Rebecca Francis' "Hunting Selfies" Of Her Standing Over A Dead Giraffe Have Sparked Outrage On Social Media — PHOTOS

Utah native Rebecca Francis is a 41-year-old mother of eight and an avid hunter. Crowned the first winner of the reality show Extreme Huntress in 2010, Francis has been under fire this week for posting “hunting selfies,” photos of her smiling with exotic animals she’s killed. An image of Francis posing with the carcass of a giraffe caught the eye of English comedian Ricky Gervais, who promptly tweeted the image to his followers with the comment, “What must've happened to you in your life to make you want to kill a beautiful animal & then lie next to it smiling?” Cue internet outrage. This isn’t the first time that hunters posting selfies with their kills has stirred controversy: Last year, Texan teenager Kendall Jones raised the Internet’s ire after posting pictures of herself with dead lions, rhinos, hippopotami, and other wildlife. The intense debate surrounding both Jones and Francis, with animal rights activists on one side and hunting enthusiasts on the other, raising questions, not only about the ethics of hunting, but about how images of hunted animals should be used and distributed.

Gervais, no stranger to controversy himself, tweeted one of Francis’s photos on April 13:

His tweet has since been retweeted almost 30 thousand times, with hundreds of Twitter users expressing their disgust and anger. Responses range from the angry to the obscene, and, because this is the Internet, some users have directly and indirectly threatened Francis with harm.

Francis responded to the controversy in a statement to

When I was in Africa five years ago I was of the mindset that I would never shoot a giraffe. I was approached toward the end of my hunt with a unique circumstance. They showed me this beautiful old bull giraffe that was wandering all alone. He had been kicked out of the herd by a younger and stronger bull. He was past his breeding years and very close to death. They asked me if I would preserve this giraffe by providing all the locals with food and other means of survival. He was inevitably going to die soon and he could either be wasted or utilized by the local people. I chose to honor his life by providing others with his uses and I do not regret it for one second.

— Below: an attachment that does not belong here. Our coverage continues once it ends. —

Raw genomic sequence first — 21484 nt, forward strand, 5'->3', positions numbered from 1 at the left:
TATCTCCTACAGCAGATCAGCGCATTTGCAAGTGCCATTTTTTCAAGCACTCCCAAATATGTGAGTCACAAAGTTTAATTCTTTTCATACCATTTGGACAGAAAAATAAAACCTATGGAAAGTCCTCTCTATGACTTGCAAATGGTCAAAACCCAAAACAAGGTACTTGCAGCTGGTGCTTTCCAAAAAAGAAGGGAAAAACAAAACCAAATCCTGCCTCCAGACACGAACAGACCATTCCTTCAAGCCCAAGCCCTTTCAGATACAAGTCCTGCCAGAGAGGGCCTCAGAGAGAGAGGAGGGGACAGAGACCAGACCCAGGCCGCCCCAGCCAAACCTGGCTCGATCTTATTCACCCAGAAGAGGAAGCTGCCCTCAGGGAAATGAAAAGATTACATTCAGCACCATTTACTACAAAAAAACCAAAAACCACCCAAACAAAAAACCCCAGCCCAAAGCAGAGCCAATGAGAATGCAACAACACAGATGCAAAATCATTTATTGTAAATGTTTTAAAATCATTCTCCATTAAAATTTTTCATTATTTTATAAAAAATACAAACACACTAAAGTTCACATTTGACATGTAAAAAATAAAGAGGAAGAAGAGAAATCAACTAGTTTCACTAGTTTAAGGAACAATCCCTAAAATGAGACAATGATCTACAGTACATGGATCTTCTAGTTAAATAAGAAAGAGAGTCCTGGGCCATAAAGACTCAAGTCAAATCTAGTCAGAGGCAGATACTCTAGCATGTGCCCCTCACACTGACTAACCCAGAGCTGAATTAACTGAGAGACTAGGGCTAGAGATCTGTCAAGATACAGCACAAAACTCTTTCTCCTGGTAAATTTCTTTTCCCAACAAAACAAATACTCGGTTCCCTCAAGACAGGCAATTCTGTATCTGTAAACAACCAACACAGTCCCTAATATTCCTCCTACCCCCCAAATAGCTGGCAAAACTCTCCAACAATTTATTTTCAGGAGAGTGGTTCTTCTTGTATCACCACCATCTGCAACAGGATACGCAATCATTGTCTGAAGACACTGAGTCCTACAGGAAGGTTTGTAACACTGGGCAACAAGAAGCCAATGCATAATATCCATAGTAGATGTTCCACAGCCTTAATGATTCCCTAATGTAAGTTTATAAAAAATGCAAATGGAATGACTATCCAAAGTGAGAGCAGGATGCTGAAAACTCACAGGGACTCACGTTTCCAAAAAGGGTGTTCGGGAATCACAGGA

It might seem counterintuitive, but hunting can play a legitimate role in animal conservation: A study cited by National Geographic in 2007 showed that tourists bring over $200 million into African countries that allow sport hunting, money that supports private hunting operations that, in turn, manage significant portions of land. It’s in these operations’ best interest to maintain their animal populations. Although overhunting has led to the endangerment of many species, the article points out that hunting has also been a catalyst for the conservation and reintroduction of species like the white rhino, the cape mountain zebra, and the black wildebeest.

However, although there are valid reasons for killing certain animals, like illness or overpopulation, those reasons don’t excuse images that seem to glorify the killing of those animals. Everyone will have their own reactions to Francis’s “hunting selfies,” but for me, the real problem with the photos is not so much the presence of the dead animals (I’m not saying that Francis’s killings are justified, just that there could be situations in which hunting is necessary); the part that makes my stomach churn is the smile on her face. It's the same gleeful look people wear when posing next to wax figures of celebrities at Madame Tussaud’s, as if the animal on the ground were a prop and not a creature that had still been alive an hour before. Even if there is a justification for conscientious hunting in some circumstances, there's nothing tasteful or respectful about gleefully reveling in the death of any creature—and that seems to be what is outraging people most of all.

Image: Getty Images; Rebecca Francis/Facebook(2)